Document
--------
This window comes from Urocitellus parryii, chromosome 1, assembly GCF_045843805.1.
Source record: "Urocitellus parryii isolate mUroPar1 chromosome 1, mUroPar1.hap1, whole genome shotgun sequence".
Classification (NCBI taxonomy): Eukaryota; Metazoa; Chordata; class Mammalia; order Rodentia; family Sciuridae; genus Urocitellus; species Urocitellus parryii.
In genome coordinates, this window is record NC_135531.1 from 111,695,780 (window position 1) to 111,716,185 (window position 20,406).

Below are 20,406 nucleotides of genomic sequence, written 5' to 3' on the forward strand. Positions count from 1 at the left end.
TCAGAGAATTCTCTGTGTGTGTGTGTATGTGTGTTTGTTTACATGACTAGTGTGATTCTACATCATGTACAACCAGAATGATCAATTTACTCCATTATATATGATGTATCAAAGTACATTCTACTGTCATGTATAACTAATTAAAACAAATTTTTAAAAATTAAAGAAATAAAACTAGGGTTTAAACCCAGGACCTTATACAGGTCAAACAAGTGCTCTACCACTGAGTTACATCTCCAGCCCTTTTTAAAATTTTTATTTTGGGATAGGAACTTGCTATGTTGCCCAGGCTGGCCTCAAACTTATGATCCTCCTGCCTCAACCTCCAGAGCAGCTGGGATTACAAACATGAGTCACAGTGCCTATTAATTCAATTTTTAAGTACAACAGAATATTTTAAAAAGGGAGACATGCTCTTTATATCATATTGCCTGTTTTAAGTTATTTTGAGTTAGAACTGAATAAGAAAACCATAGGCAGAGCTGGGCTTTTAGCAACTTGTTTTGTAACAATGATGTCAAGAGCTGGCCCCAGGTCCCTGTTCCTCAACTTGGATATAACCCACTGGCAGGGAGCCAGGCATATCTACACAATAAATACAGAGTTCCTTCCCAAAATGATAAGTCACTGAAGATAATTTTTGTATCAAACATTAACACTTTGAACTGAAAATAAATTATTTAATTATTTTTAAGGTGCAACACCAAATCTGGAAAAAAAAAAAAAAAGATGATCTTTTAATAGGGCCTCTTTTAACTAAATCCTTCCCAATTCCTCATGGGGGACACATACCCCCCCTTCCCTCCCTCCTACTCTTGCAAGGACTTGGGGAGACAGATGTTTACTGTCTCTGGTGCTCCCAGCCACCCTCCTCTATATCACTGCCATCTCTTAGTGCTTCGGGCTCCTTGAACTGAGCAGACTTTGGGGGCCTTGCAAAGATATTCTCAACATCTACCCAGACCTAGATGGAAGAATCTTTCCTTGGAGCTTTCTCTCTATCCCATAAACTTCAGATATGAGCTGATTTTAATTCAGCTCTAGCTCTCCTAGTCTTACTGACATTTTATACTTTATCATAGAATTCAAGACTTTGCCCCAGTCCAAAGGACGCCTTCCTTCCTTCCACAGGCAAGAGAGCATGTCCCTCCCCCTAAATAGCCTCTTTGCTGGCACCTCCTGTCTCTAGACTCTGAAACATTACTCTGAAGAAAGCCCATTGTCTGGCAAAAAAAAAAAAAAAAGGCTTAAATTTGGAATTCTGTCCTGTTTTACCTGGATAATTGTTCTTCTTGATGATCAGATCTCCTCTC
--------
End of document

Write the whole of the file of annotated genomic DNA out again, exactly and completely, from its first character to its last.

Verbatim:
This window comes from Urocitellus parryii, chromosome 1, assembly GCF_045843805.1.
Source record: "Urocitellus parryii isolate mUroPar1 chromosome 1, mUroPar1.hap1, whole genome shotgun sequence".
Classification (NCBI taxonomy): Eukaryota; Metazoa; Chordata; class Mammalia; order Rodentia; family Sciuridae; genus Urocitellus; species Urocitellus parryii.
In genome coordinates, this window is record NC_135531.1 from 111,695,780 (window position 1) to 111,716,185 (window position 20,406).

Below are 20,406 nucleotides of genomic sequence, written 5' to 3' on the forward strand. Positions count from 1 at the left end.
TCAGAGAATTCTCTGTGTGTGTGTGTATGTGTGTTTGTTTACATGACTAGTGTGATTCTACATCATGTACAACCAGAATGATCAATTTACTCCATTATATATGATGTATCAAAGTACATTCTACTGTCATGTATAACTAATTAAAACAAATTTTTAAAAATTAAAGAAATAAAACTAGGGTTTAAACCCAGGACCTTATACAGGTCAAACAAGTGCTCTACCACTGAGTTACATCTCCAGCCCTTTTTAAAATTTTTATTTTGGGATAGGAACTTGCTATGTTGCCCAGGCTGGCCTCAAACTTATGATCCTCCTGCCTCAACCTCCAGAGCAGCTGGGATTACAAACATGAGTCACAGTGCCTATTAATTCAATTTTTAAGTACAACAGAATATTTTAAAAAGGGAGACATGCTCTTTATATCATATTGCCTGTTTTAAGTTATTTTGAGTTAGAACTGAATAAGAAAACCATAGGCAGAGCTGGGCTTTTAGCAACTTGTTTTGTAACAATGATGTCAAGAGCTGGCCCCAGGTCCCTGTTCCTCAACTTGGATATAACCCACTGGCAGGGAGCCAGGCATATCTACACAATAAATACAGAGTTCCTTCCCAAAATGATAAGTCACTGAAGATAATTTTTGTATCAAACATTAACACTTTGAACTGAAAATAAATTATTTAATTATTTTTAAGGTGCAACACCAAATCTGGAAAAAAAAAAAAAAAGATGATCTTTTAATAGGGCCTCTTTTAACTAAATCCTTCCCAATTCCTCATGGGGGACACATACCCCCCCTTCCCTCCCTCCTACTCTTGCAAGGACTTGGGGAGACAGATGTTTACTGTCTCTGGTGCTCCCAGCCACCCTCCTCTATATCACTGCCATCTCTTAGTGCTTCGGGCTCCTTGAACTGAGCAGACTTTGGGGGCCTTGCAAAGATATTCTCAACATCTACCCAGACCTAGATGGAAGAATCTTTCCTTGGAGCTTTCTCTCTATCCCATAAACTTCAGATATGAGCTGATTTTAATTCAGCTCTAGCTCTCCTAGTCTTACTGACATTTTATACTTTATCATAGAATTCAAGACTTTGCCCCAGTCCAAAGGACGCCTTCCTTCCTTCCACAGGCAAGAGAGCATGTCCCTCCCCCTAAATAGCCTCTTTGCTGGCACCTCCTGTCTCTAGACTCTGAAACATTACTCTGAAGAAAGCCCATTGTCTGGCAAAAAAAAAAAAAAAAGGCTTAAATTTGGAATTCTGTCCTGTTTTACCTGGATAATTGTTCTTCTTGATGATCAGATCTCCTCTC